From a Trinity of Persons, each one of whom singly is God, according to the Athanasian creed, many discordant and heterogeneous ideas respecting God have arisen, which are phantasies and abortions.
From the doctrine of three Divine persons from eternity, which in itself is the head of all the doctrinals in the Christian churches, there have arisen many ideas of God that are unbecoming and unworthy of the Christian world, which, on the subject of God and His oneness ought to be and might be a light to all peoples and nations in the four quarters of the globe. All who dwell outside the Christian church, both Mohammedans and Jews, and besides these the Gentiles of every cult, are averse to Christianity solely on account of its belief in three Gods. This its propagandists know; and therefore they are very cautious about divulging the doctrine of a trinity of persons as it is taught in the Nicene and Athanasian creeds; for if they did they would be shunned and ridiculed.
The absurd, ludicrous, and frivolous ideas that have sprung up out of the doctrine of three Divine persons from eternity, and that still spring up in every man who retains a belief in the words of that doctrine, rising from his ears and eyes into the sight of his thought, are as follows:
That God the Father sits on high overhead; the Son at His right hand; and the Holy Spirit before them listening, and forthwith traversing the whole world, dispensing according to their decision the gifts of justification, inscribing them upon men and changing men from children of wrath to children of grace, and from being damned to being elect.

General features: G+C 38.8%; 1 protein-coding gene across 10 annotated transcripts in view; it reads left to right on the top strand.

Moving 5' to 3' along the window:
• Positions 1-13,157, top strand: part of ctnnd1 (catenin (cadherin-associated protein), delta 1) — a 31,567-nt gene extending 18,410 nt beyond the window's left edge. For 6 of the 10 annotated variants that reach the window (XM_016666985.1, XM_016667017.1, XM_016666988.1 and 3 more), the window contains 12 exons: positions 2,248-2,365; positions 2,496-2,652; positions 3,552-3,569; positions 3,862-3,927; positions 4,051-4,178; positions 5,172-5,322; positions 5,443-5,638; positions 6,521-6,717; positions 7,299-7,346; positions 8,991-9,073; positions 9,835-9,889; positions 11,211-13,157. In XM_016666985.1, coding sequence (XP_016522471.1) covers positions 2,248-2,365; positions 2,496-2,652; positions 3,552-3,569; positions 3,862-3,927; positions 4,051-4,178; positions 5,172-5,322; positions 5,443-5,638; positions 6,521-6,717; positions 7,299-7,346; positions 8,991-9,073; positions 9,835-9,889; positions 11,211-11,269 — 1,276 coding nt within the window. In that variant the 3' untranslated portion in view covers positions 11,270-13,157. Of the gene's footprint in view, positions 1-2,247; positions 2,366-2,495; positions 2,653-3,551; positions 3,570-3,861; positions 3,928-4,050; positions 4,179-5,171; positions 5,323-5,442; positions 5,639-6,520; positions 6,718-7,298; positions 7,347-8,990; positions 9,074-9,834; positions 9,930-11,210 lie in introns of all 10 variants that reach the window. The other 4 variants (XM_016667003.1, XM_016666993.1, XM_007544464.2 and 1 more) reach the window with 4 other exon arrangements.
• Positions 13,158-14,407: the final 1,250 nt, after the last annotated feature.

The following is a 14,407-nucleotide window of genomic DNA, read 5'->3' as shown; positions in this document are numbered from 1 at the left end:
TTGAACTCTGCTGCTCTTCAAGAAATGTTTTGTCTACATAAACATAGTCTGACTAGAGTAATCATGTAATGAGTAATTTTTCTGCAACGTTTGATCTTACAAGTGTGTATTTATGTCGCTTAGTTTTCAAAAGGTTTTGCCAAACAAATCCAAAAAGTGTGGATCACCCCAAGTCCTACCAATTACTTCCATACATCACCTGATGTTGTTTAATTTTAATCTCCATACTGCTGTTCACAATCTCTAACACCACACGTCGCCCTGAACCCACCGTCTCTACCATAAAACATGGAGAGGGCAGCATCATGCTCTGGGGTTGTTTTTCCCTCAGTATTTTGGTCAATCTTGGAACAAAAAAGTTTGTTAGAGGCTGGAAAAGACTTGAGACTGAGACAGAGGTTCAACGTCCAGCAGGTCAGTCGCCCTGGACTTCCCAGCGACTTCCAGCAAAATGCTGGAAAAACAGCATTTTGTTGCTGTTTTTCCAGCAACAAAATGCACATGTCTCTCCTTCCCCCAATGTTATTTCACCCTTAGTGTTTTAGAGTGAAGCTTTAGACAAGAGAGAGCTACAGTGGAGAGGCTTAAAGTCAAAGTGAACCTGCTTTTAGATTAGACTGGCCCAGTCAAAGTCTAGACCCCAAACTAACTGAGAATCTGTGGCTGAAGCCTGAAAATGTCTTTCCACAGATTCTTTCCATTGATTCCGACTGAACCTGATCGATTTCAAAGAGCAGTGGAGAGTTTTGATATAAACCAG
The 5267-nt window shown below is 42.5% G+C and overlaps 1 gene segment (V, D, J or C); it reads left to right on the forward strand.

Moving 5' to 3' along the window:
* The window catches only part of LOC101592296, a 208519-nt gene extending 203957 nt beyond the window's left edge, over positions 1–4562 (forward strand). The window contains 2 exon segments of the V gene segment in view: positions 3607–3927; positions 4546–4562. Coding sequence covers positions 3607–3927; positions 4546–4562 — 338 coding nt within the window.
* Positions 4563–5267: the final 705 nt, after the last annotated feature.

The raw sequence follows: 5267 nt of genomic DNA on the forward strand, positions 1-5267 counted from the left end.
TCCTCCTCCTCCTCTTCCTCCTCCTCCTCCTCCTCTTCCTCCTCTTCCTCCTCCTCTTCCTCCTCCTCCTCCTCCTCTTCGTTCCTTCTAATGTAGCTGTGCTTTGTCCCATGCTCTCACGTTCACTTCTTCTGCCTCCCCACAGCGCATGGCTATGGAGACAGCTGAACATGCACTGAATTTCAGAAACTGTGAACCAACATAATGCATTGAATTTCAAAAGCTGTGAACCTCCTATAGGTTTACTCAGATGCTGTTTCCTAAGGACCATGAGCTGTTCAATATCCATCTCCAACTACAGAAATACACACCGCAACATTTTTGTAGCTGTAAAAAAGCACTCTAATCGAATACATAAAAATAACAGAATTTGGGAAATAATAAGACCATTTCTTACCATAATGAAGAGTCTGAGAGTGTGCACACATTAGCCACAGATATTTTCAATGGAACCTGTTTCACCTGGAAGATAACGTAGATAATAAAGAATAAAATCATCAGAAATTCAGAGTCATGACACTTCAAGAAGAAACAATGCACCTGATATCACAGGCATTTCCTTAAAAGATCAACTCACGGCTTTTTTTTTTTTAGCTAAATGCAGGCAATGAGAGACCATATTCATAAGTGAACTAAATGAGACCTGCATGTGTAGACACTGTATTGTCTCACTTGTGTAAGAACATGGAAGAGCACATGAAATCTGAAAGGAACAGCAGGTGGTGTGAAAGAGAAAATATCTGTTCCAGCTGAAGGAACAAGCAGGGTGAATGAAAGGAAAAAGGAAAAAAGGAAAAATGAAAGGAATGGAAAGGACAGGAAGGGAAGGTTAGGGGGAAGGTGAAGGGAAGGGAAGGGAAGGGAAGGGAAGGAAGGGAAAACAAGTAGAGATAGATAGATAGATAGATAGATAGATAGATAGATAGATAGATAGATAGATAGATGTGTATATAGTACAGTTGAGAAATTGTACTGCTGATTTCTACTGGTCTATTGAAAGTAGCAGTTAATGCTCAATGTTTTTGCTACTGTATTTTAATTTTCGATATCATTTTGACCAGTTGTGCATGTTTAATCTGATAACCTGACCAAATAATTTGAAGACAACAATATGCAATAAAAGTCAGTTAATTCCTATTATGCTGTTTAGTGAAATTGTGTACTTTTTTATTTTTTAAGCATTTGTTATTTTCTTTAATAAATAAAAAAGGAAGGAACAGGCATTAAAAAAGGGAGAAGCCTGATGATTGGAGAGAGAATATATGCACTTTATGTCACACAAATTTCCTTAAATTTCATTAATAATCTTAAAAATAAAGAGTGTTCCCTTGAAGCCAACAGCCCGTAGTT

I appeal to the learned of the clergy and well-informed of the laity, whether in their minds they cherish any other visual image than this, for this flows of itself from the same doctrine (see Memorable Relation, n. 16).
There flows from it also a curiosity for conjecturing what they conversed about before the world was made, whether about making the world, or perchance about those who according to the Supralapsarians were to be predestined and justified, or also about redemption; likewise what they have been conversing about among themselves since the world was created –
the Father from His authority and power to impute, the Son from His power to mediate; moreover that imputation, which is election, is from the mercy of the Son who intercedes for all in general and for some individually, and that the Father, being moved by love to the Son and by the agony witnessed in Him when on the cross, has grace for such.
But who cannot see that such things are silly conceits about God? And yet in the Christian churches these are the very sanctities, which are to be kissed with the lips, but not looked into by any mental vision because they are above the reason, and if they were lifted out of the memory into the understanding man would become insane. This, however, does not take away the idea of three Gods but induces a stupid faith, because of which a man, when thinking about God, may be likened to a sleep-walker wandering about in the darkness of night, or to one blind from birth wandering in the light of day.
That a trinity of Gods is fixed in the minds of Christians, although from shame they deny it, is very evident from the ingenuity of many of them in demonstrating by means of various things in plain and solid geometry, in arithmetic, and in physics, and also by foldings of cloth and paper, that the three are one and the one is three. Thus they play with the divine trinity as jugglers play with each other. Their juggling on this subject may be compared to the visions of those suffering from fever, who see one object (whether a man, or a table or a candle) as three, or three as one. It may also be compared to the tricks of those who work soft wax with their fingers and mould it into various shapes, now making it triangular to exhibit the trinity, and again spherical to exhibit the unity, meanwhile asking, “Is not the substance still one and the same?” And yet the Divine trinity is like the one pearl of great value, but when divided into persons it is like that pearl divided into three parts, whereby it is utterly and manifestly ruined.